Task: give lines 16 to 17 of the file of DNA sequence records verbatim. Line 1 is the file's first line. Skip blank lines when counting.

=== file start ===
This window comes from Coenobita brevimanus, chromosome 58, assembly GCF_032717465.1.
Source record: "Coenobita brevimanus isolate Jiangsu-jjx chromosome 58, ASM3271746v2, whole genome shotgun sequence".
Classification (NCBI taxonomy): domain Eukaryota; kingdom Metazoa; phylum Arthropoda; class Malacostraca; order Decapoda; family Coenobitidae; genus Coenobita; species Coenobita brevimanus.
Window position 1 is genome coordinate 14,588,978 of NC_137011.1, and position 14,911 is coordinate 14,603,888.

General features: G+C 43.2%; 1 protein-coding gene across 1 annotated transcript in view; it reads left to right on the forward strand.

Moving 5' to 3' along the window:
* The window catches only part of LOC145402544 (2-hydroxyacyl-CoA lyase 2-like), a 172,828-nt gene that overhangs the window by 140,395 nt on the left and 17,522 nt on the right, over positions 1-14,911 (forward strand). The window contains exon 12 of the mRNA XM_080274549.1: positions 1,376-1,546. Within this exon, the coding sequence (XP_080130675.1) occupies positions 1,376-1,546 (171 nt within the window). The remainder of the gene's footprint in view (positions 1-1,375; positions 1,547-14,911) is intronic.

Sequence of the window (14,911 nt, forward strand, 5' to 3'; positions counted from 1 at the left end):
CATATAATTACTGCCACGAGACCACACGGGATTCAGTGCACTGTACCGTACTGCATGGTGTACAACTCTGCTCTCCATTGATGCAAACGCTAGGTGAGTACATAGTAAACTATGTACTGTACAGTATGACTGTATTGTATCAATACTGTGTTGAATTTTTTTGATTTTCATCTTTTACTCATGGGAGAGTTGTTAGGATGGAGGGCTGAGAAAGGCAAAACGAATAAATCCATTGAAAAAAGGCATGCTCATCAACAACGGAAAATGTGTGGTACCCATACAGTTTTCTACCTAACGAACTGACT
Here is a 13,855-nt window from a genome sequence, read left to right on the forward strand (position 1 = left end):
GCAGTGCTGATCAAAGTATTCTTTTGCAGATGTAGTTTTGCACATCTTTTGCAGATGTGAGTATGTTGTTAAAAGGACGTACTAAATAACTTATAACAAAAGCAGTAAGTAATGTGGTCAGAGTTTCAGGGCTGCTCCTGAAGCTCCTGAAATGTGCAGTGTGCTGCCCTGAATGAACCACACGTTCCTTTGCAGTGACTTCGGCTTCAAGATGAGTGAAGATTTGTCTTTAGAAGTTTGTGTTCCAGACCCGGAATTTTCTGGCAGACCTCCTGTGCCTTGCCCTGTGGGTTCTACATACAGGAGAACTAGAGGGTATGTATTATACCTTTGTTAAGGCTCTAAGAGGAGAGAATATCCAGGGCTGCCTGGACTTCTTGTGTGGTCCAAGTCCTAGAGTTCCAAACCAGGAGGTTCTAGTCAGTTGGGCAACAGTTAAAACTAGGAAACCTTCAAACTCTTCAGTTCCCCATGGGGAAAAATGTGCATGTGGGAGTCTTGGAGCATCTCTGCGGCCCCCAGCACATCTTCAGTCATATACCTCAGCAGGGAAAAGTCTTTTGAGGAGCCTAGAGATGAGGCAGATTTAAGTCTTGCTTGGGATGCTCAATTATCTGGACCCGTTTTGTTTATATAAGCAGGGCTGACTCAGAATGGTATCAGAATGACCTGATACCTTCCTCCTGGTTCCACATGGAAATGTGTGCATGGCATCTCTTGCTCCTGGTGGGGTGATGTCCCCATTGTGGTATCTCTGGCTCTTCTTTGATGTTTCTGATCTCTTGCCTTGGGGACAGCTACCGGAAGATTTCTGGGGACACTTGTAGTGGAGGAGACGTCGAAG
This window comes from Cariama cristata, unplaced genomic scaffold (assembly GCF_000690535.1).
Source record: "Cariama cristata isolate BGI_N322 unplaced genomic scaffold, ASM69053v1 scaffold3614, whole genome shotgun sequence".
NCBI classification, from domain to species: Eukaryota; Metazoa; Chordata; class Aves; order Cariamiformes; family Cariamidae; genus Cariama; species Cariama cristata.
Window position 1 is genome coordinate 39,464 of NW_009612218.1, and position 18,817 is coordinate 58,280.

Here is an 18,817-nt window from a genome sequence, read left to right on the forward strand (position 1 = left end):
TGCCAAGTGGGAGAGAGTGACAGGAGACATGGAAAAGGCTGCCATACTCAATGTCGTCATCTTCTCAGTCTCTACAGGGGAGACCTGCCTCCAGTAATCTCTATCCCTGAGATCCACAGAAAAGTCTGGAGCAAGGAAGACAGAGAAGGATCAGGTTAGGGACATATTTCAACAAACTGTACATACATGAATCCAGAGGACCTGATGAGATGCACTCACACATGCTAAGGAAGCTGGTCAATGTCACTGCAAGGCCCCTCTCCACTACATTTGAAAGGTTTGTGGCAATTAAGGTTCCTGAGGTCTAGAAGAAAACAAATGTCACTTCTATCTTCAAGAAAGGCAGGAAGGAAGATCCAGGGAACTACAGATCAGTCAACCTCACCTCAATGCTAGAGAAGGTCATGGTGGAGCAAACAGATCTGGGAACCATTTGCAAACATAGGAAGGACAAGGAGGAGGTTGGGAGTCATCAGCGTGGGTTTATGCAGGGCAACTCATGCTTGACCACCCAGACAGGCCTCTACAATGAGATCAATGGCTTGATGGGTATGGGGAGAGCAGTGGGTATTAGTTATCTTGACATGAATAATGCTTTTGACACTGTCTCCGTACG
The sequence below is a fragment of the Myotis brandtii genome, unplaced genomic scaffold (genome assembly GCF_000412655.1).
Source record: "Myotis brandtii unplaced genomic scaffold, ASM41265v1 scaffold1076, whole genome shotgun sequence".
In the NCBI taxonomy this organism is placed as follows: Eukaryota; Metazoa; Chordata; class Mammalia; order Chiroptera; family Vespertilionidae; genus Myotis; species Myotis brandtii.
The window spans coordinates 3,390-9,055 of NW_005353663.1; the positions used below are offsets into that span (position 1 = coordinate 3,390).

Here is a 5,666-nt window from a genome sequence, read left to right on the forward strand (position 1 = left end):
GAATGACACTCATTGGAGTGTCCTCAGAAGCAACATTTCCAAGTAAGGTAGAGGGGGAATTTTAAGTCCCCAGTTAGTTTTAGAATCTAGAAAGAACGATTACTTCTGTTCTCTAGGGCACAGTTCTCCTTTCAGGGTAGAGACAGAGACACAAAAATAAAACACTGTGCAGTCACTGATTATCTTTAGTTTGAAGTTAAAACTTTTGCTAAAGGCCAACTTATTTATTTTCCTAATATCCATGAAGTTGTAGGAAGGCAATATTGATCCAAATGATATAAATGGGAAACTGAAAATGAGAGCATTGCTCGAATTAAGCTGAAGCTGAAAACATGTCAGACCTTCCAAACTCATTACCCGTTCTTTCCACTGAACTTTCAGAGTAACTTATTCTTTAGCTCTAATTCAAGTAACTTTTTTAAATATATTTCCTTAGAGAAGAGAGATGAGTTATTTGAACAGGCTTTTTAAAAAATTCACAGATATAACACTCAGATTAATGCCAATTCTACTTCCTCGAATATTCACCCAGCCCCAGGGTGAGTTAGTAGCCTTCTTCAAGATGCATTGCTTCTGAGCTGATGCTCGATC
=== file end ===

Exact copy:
Here is an 18,817-nt window from a genome sequence, read left to right on the forward strand (position 1 = left end):
TGCCAAGTGGGAGAGAGTGACAGGAGACATGGAAAAGGCTGCCATACTCAATGTCGTCATCTTCTCAGTCTCTACAGGGGAGACCTGCCTCCAGTAATCTCTATCCCTGAGATCCACAGAAAAGTCTGGAGCAAGGAAGACAGAGAAGGATCAGGTTAGGGACATATTTCAACAAACTGTACATACATGAATCCAGAGGACCTGATGAGATGCACTCACACATGCTAAGGAAGCTGGTCAATGTCACTGCAAGGCCCCTCTCCACTACATTTGAAAGGTTTGTGGCAATTAAGGTTCCTGAGGTCTAGAAGAAAACAAATGTCACTTCTATCTTCAAGAAAGGCAGGAAGGAAGATCCAGGGAACTACAGATCAGTCAACCTCACCTCAATGCTAGAGAAGGTCATGGTGGAGCAAACAGATCTGGGAACCATTTGCAAACATAGGAAGGACAAGGAGGAGGTTGGGAGTCATCAGCGTGGGTTTATGCAGGGCAACTCATGCTTGACCACCCAGACAGGCCTCTACAATGAGATCAATGGCTTGATGGGTATGGGGAGAGCAGTGGGTATTAGTTATCTTGACATGAATAATGCTTTTGACACTGTCTCCGTACG